Every now and then on social media and online communities like Insurance Discussion SG, you’ll hear negative experiences of Singaporeans complaining that their financial adviser has misrepresented benefits of products for the sake of commissions.
After the public outcry denouncing the agent in question (and perhaps the company), the accusatory finger would typically also be pointed at the Monetary Authority of Singapore (MAS), which has the responsibility over regulating the financial services and insurance industry.
MAS has a unique two-fold challenge to solve: It has to address this problem of errant agents mis-selling for the sake of earning commissions, while not affecting the existing structure that the industry loves, which provides financial rewards to good performing agents.
It seems like an impossible task, but MAS actually came up a something that fulfils these two (seemingly paradoxical) criteria. It is known as the Balanced Scorecard (BSC) framework.
What Is The Balanced Scorecard Framework?
Issued in 2015 after many rounds of public consultations and in partnership with the insurance industry, the BSC framework establishes a set of standards, audit procedures, as well as penalties and remedial actions applied to representatives of insurance companies and banks who distribute investment products and insurance policies with an investment component, including life insurance plans.
Thus, personal accident and hospitalisation and general insurance products do not fall under the BSC framework.
Infringements Under The BSC Framework
The BSC framework groups infractions by financial advisers and bank representatives into two types. Category 1 are the most serious, and refer to advisory services that have a material impact on a client’s interest. Category 2 infractions refer to other infractions that do not fall under Category 1.
According to MAS, here is an illustrative, non-exhausive list of Category 1 infractions:
Based on the number and category of infractions an individual financial adviser or personal banker receives for the quarter, they will be given a grade rating from A (the best) to E (the worst). Receiving a rating other than A will result in a series of actions, such as closer supervision, more checks, and a reduction in commissions earned.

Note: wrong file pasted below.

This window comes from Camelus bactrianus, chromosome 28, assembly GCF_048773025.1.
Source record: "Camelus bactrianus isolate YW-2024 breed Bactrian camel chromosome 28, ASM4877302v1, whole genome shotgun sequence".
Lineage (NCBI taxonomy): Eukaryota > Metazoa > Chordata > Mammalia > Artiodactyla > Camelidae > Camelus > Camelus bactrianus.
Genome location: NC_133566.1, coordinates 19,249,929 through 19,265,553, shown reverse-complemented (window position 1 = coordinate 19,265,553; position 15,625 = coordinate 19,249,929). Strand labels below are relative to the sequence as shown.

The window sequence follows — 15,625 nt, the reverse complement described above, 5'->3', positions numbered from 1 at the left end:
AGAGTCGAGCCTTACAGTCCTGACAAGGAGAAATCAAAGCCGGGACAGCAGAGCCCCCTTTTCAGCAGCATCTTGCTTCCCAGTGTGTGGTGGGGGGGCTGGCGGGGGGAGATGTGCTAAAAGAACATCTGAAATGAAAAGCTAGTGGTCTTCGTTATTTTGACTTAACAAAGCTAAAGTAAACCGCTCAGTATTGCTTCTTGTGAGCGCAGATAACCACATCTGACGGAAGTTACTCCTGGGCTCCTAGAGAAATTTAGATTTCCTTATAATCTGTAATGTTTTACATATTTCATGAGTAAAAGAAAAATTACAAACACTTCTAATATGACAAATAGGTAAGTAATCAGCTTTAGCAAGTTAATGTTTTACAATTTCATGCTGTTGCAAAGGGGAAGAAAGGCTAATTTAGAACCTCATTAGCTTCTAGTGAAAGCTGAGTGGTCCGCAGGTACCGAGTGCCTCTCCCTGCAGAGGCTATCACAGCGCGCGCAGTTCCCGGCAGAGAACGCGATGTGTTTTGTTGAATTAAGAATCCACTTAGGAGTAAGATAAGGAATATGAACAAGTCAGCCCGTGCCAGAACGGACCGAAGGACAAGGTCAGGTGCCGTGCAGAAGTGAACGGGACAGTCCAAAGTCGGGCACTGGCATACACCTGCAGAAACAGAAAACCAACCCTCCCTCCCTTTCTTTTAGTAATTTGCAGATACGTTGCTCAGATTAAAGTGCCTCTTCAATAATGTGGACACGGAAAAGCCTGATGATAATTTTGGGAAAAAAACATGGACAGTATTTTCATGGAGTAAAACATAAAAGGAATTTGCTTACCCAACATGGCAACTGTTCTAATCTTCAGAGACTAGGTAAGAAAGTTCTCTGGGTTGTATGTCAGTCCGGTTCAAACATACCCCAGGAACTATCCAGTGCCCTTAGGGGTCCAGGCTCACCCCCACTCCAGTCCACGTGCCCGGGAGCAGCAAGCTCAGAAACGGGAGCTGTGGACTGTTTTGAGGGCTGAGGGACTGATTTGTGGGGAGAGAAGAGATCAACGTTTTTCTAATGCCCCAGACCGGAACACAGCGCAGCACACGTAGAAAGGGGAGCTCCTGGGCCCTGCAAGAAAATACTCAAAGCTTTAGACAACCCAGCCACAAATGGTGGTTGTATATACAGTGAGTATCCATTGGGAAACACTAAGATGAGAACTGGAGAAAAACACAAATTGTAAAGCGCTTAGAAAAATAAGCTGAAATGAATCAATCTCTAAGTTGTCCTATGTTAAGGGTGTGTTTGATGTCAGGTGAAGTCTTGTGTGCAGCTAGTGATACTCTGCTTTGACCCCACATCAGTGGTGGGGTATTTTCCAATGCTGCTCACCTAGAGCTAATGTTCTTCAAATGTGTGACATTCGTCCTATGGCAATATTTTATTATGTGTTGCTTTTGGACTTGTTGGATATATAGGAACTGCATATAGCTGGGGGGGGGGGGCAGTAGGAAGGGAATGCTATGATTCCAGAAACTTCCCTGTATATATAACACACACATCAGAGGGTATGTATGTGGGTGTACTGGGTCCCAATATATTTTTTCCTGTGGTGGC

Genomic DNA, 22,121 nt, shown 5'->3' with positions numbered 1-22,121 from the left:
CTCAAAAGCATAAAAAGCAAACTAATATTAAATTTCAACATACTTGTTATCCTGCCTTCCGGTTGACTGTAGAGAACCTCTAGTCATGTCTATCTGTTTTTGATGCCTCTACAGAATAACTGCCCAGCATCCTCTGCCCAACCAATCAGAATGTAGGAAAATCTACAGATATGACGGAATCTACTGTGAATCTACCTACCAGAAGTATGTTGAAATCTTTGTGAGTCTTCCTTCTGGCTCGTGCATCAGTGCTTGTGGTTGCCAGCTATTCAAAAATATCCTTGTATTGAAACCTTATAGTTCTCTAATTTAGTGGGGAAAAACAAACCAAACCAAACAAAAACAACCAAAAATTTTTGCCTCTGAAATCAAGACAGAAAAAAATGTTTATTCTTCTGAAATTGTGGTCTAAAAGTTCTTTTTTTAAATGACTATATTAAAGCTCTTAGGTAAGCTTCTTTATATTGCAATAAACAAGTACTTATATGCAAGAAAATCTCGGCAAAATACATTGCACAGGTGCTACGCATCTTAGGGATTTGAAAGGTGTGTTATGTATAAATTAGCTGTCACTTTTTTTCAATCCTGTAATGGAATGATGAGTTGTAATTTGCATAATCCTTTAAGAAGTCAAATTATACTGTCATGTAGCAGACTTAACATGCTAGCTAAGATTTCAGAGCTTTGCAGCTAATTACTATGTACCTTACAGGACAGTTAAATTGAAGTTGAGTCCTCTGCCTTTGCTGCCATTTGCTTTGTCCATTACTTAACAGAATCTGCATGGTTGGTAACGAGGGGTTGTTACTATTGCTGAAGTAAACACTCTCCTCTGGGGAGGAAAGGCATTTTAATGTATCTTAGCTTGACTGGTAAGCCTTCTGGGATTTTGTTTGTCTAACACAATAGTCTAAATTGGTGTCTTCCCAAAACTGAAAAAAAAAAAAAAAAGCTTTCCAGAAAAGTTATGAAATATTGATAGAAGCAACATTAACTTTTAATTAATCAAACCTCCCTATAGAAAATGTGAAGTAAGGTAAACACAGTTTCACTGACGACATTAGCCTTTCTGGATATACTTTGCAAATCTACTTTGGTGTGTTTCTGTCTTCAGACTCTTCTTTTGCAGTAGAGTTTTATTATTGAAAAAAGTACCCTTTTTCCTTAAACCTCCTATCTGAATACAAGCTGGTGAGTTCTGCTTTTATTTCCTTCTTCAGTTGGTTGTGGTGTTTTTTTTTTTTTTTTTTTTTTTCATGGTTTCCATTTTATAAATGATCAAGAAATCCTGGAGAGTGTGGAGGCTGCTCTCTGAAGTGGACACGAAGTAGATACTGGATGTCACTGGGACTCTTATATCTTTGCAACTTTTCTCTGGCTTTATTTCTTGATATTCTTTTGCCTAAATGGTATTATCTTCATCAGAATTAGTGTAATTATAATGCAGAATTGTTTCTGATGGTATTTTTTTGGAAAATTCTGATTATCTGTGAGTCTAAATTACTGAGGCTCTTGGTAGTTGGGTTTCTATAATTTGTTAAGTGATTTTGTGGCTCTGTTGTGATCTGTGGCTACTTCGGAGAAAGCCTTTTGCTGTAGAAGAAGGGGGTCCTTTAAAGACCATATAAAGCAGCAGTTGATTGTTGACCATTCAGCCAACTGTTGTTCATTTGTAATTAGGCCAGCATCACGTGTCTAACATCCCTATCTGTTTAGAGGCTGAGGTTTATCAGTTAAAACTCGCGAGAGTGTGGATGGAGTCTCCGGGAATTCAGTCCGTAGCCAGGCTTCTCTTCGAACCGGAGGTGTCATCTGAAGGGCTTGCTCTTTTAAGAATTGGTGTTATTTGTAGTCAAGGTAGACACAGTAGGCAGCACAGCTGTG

These grade ratings are not only affected by one’s personal sales and services, but in the case of managers and supervisors, the grades of their juniors also affect their own rating. If a particular team has bad BSC grades, the grades of their manager will be affected, which can result in them receiving commission penalties themselves, and not being allowed to mentor or supervise juniors until their grade improves.
In this way, the BSC framework seeks to align the agents’ interests of earning more commissions, with the interests of their clients. By mis-selling, you risk severe penalties and a whole lot of troublesome corrective actions. As you can see, just one Category 1 infraction can mean agents will earn 25% or less of their entitled commission.
Enforcing The BSC Framework Standards
The BSC framework requires insurance companies and banks to establish an Independent Sales Audit (ISA) unit to conduct post-sales checks on every representative each quarter, using documentation review, sampled client surveys and mystery shopping.
In conducting documentation reviews, the ISA unit would be examining 4 sets of non-sales Key Performance Indicators (KPIs): 1) Understanding a client’s needs, 2) Suitability of product recommendations, 3) Adequacy of information disclosure, and 4) Standards of professionalism and ethical conduct in relation to the provision of financial advisory services.
When agents change company, their BSC grade remains with them. Their new company needs to be made aware of their BSC grade and is responsible for continuing to enforce the required remedial actions and additional checks.
Some companies might see a bad BSC grade as a negative sign of a candidate’s integrity and professionalism, and it might affect one’s career prospects.
BSC Framework Protects Consumers Behind-The-Scenes
Many consumers might still not be aware of the existence and role the BSC framework plays in safeguarding their interests and curbing bad behaviour among financial advisers and personal bankers who sell investment-related products.
But as you can see, the audit and supervisory requirements that the BSC framework places on insurance companies and banks is extensive. Consumers can be heartened to know that these checks, along with harsh monetary penalties for errant agents, are helping to build a more healthy financial services industry.
So, the next time an agent shows you how many sales awards they received or their Million Dollar Round Table title, the next question you can ask is: “What’s your Balanced Scorecard framework grade for the past four quarters?”
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